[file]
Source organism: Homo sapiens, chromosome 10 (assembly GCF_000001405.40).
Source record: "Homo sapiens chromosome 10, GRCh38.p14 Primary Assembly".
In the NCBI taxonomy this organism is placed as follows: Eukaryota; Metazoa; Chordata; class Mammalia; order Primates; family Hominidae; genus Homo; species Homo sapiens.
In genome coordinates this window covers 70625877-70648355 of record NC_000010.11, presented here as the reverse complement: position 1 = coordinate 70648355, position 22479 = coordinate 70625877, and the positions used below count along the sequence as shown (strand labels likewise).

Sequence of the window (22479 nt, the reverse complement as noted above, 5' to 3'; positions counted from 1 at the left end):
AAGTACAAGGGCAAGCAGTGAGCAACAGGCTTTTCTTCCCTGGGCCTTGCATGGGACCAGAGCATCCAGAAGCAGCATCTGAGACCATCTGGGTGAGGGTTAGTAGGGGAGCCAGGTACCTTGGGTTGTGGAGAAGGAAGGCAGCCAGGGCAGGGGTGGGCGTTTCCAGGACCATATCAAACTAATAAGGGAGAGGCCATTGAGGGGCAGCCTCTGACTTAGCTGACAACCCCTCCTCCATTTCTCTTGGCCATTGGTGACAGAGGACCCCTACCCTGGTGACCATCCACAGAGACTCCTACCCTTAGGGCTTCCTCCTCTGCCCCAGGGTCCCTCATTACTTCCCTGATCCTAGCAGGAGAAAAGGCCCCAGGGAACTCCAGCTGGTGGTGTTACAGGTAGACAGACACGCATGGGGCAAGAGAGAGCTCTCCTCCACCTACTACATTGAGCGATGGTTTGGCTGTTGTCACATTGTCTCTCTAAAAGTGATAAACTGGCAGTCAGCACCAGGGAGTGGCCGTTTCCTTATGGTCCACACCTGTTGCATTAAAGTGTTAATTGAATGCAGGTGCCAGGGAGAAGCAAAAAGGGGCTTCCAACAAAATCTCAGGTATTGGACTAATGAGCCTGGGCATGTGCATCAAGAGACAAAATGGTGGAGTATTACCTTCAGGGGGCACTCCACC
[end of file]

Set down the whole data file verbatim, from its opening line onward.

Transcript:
Source organism: Homo sapiens, chromosome 10 (assembly GCF_000001405.40).
Source record: "Homo sapiens chromosome 10, GRCh38.p14 Primary Assembly".
In the NCBI taxonomy this organism is placed as follows: Eukaryota; Metazoa; Chordata; class Mammalia; order Primates; family Hominidae; genus Homo; species Homo sapiens.
In genome coordinates this window covers 70625877-70648355 of record NC_000010.11, presented here as the reverse complement: position 1 = coordinate 70648355, position 22479 = coordinate 70625877, and the positions used below count along the sequence as shown (strand labels likewise).

Sequence of the window (22479 nt, the reverse complement as noted above, 5' to 3'; positions counted from 1 at the left end):
AAGTACAAGGGCAAGCAGTGAGCAACAGGCTTTTCTTCCCTGGGCCTTGCATGGGACCAGAGCATCCAGAAGCAGCATCTGAGACCATCTGGGTGAGGGTTAGTAGGGGAGCCAGGTACCTTGGGTTGTGGAGAAGGAAGGCAGCCAGGGCAGGGGTGGGCGTTTCCAGGACCATATCAAACTAATAAGGGAGAGGCCATTGAGGGGCAGCCTCTGACTTAGCTGACAACCCCTCCTCCATTTCTCTTGGCCATTGGTGACAGAGGACCCCTACCCTGGTGACCATCCACAGAGACTCCTACCCTTAGGGCTTCCTCCTCTGCCCCAGGGTCCCTCATTACTTCCCTGATCCTAGCAGGAGAAAAGGCCCCAGGGAACTCCAGCTGGTGGTGTTACAGGTAGACAGACACGCATGGGGCAAGAGAGAGCTCTCCTCCACCTACTACATTGAGCGATGGTTTGGCTGTTGTCACATTGTCTCTCTAAAAGTGATAAACTGGCAGTCAGCACCAGGGAGTGGCCGTTTCCTTATGGTCCACACCTGTTGCATTAAAGTGTTAATTGAATGCAGGTGCCAGGGAGAAGCAAAAAGGGGCTTCCAACAAAATCTCAGGTATTGGACTAATGAGCCTGGGCATGTGCATCAAGAGACAAAATGGTGGAGTATTACCTTCAGGGGGCACTCCACC